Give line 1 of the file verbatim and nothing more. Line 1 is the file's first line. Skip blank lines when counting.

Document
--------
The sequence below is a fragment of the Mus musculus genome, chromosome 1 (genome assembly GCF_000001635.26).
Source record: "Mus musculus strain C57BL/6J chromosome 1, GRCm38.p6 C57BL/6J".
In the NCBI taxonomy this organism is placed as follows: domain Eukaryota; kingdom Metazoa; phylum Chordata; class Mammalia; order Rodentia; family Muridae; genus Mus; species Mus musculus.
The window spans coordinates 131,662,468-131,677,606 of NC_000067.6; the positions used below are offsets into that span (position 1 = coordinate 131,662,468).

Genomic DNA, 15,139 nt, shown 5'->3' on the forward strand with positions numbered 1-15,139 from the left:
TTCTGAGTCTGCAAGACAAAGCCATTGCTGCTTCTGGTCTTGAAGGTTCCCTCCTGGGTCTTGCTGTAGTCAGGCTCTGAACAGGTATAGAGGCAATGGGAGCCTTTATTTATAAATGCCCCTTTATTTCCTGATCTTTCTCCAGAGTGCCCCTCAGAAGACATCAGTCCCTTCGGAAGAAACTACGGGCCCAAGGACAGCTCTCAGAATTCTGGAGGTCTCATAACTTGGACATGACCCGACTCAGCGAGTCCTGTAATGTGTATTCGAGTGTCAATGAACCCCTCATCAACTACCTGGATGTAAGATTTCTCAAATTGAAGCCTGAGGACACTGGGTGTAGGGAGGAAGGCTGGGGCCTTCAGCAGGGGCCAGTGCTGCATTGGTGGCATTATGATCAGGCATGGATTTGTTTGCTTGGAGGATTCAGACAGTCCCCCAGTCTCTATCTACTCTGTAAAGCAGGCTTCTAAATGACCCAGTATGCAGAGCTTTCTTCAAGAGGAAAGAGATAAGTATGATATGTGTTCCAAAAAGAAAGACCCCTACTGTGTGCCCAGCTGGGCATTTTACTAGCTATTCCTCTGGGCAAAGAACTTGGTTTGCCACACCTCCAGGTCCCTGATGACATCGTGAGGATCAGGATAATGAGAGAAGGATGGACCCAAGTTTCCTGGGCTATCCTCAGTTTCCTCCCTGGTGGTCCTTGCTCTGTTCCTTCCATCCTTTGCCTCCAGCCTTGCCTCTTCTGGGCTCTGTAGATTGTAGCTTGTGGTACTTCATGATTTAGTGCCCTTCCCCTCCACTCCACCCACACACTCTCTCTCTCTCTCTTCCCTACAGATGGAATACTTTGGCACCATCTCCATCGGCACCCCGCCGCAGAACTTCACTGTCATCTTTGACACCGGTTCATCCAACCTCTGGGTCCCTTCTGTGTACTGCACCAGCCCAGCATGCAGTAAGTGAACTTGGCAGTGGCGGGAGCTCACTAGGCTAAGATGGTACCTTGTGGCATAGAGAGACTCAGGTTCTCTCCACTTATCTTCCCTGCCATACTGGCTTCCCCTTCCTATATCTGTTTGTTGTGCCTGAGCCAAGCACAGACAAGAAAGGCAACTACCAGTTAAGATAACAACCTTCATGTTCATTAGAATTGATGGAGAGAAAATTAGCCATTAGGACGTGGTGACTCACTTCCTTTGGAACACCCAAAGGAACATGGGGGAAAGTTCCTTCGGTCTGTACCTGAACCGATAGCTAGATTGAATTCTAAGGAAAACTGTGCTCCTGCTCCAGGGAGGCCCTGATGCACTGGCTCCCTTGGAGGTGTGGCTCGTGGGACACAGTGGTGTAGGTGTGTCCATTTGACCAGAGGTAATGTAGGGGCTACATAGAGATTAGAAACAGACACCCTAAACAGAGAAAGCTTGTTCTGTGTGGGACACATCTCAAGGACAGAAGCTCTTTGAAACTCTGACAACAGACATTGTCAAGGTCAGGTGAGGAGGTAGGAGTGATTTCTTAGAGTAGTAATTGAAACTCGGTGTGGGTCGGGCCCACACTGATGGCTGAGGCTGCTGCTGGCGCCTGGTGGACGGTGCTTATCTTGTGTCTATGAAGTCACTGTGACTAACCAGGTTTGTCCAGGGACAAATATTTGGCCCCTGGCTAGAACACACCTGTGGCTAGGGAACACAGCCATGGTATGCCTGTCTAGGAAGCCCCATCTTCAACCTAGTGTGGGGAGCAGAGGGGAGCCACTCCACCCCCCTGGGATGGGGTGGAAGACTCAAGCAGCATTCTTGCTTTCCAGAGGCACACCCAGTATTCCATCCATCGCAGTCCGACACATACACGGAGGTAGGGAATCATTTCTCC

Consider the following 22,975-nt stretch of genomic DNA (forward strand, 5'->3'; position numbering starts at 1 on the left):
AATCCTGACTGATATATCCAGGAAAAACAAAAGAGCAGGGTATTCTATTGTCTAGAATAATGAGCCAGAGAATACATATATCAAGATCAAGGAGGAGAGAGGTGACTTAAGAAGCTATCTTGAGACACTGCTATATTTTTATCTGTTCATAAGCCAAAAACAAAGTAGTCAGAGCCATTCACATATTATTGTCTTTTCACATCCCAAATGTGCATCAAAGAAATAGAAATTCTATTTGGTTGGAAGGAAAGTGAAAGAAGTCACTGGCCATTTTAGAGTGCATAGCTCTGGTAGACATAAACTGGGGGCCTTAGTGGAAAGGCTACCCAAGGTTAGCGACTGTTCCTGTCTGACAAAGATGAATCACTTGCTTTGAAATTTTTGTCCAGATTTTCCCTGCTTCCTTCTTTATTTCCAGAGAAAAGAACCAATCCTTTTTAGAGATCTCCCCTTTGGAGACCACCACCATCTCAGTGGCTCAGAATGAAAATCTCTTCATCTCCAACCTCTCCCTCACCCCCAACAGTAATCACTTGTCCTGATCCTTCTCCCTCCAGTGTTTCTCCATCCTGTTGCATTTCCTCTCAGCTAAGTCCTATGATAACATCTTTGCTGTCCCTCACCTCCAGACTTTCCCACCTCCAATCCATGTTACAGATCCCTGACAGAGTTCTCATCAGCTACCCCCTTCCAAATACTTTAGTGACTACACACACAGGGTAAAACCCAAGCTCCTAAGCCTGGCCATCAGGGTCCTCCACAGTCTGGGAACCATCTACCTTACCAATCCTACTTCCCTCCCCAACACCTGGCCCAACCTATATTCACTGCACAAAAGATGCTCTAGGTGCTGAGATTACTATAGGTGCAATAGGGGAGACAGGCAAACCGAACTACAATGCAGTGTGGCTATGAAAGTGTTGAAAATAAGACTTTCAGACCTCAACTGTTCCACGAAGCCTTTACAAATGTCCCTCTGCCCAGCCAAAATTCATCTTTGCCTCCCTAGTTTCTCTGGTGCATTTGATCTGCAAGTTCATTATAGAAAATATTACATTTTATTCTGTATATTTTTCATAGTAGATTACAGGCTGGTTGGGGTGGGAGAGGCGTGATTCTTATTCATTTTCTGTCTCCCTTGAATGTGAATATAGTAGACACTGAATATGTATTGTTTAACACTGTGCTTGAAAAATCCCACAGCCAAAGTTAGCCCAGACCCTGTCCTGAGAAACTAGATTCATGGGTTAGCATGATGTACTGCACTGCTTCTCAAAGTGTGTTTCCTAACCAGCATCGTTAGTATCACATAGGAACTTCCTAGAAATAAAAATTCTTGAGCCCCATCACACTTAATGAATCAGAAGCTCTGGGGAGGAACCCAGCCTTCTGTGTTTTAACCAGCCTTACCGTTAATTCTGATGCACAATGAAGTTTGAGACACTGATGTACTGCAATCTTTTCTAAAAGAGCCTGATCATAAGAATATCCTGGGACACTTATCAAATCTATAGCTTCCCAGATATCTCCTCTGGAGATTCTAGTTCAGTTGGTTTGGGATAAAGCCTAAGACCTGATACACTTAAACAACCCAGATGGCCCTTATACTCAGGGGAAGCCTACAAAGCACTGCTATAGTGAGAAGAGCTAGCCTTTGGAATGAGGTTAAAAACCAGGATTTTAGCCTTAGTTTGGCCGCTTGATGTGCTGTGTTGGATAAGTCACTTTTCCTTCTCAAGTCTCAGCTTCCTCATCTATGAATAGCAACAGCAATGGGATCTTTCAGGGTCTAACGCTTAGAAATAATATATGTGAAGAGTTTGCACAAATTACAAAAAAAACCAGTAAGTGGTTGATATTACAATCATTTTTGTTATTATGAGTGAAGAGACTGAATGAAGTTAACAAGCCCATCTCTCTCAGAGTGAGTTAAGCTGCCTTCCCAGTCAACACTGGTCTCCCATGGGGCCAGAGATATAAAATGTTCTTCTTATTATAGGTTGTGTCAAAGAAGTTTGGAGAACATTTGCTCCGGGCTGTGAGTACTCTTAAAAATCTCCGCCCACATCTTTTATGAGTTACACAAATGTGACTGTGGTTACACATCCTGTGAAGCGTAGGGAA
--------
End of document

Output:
The sequence below is a fragment of the Mus musculus genome, chromosome 1 (genome assembly GCF_000001635.26).